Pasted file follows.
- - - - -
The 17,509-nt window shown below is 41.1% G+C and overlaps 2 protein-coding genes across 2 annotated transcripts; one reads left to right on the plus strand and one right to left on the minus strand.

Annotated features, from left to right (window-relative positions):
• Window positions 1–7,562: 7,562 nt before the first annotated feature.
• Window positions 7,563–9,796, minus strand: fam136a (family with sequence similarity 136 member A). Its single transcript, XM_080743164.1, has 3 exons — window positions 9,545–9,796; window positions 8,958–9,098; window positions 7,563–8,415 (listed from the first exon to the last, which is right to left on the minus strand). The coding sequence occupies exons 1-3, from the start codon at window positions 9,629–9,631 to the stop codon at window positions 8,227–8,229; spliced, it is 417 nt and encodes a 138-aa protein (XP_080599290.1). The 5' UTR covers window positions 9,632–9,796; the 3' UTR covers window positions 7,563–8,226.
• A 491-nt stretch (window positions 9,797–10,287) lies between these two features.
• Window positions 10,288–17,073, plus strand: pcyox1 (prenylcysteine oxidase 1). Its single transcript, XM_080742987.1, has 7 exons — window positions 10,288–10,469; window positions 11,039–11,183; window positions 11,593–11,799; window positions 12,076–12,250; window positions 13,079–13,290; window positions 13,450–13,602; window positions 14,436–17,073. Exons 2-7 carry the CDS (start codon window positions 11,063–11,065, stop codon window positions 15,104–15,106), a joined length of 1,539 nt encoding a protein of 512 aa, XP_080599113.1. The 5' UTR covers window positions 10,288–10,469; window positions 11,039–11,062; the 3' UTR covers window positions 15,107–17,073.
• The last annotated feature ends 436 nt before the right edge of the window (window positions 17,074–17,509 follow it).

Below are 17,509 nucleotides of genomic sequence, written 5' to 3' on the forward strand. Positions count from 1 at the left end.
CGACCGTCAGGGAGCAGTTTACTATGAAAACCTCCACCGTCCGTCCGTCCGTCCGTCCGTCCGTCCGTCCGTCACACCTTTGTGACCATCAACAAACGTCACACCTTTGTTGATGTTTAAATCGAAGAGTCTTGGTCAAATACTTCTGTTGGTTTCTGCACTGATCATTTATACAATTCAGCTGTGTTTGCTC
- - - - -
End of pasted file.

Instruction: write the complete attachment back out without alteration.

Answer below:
The 17,509-nt window shown below is 41.1% G+C and overlaps 2 protein-coding genes across 2 annotated transcripts; one reads left to right on the plus strand and one right to left on the minus strand.

Annotated features, from left to right (window-relative positions):
• Window positions 1–7,562: 7,562 nt before the first annotated feature.
• Window positions 7,563–9,796, minus strand: fam136a (family with sequence similarity 136 member A). Its single transcript, XM_080743164.1, has 3 exons — window positions 9,545–9,796; window positions 8,958–9,098; window positions 7,563–8,415 (listed from the first exon to the last, which is right to left on the minus strand). The coding sequence occupies exons 1-3, from the start codon at window positions 9,629–9,631 to the stop codon at window positions 8,227–8,229; spliced, it is 417 nt and encodes a 138-aa protein (XP_080599290.1). The 5' UTR covers window positions 9,632–9,796; the 3' UTR covers window positions 7,563–8,226.
• A 491-nt stretch (window positions 9,797–10,287) lies between these two features.
• Window positions 10,288–17,073, plus strand: pcyox1 (prenylcysteine oxidase 1). Its single transcript, XM_080742987.1, has 7 exons — window positions 10,288–10,469; window positions 11,039–11,183; window positions 11,593–11,799; window positions 12,076–12,250; window positions 13,079–13,290; window positions 13,450–13,602; window positions 14,436–17,073. Exons 2-7 carry the CDS (start codon window positions 11,063–11,065, stop codon window positions 15,104–15,106), a joined length of 1,539 nt encoding a protein of 512 aa, XP_080599113.1. The 5' UTR covers window positions 10,288–10,469; window positions 11,039–11,062; the 3' UTR covers window positions 15,107–17,073.
• The last annotated feature ends 436 nt before the right edge of the window (window positions 17,074–17,509 follow it).

Below are 17,509 nucleotides of genomic sequence, written 5' to 3' on the forward strand. Positions count from 1 at the left end.
CGACCGTCAGGGAGCAGTTTACTATGAAAACCTCCACCGTCCGTCCGTCCGTCCGTCCGTCCGTCCGTCCGTCACACCTTTGTGACCATCAACAAACGTCACACCTTTGTTGATGTTTAAATCGAAGAGTCTTGGTCAAATACTTCTGTTGGTTTCTGCACTGATCATTTATACAATTCAGCTGTGTTTGCTC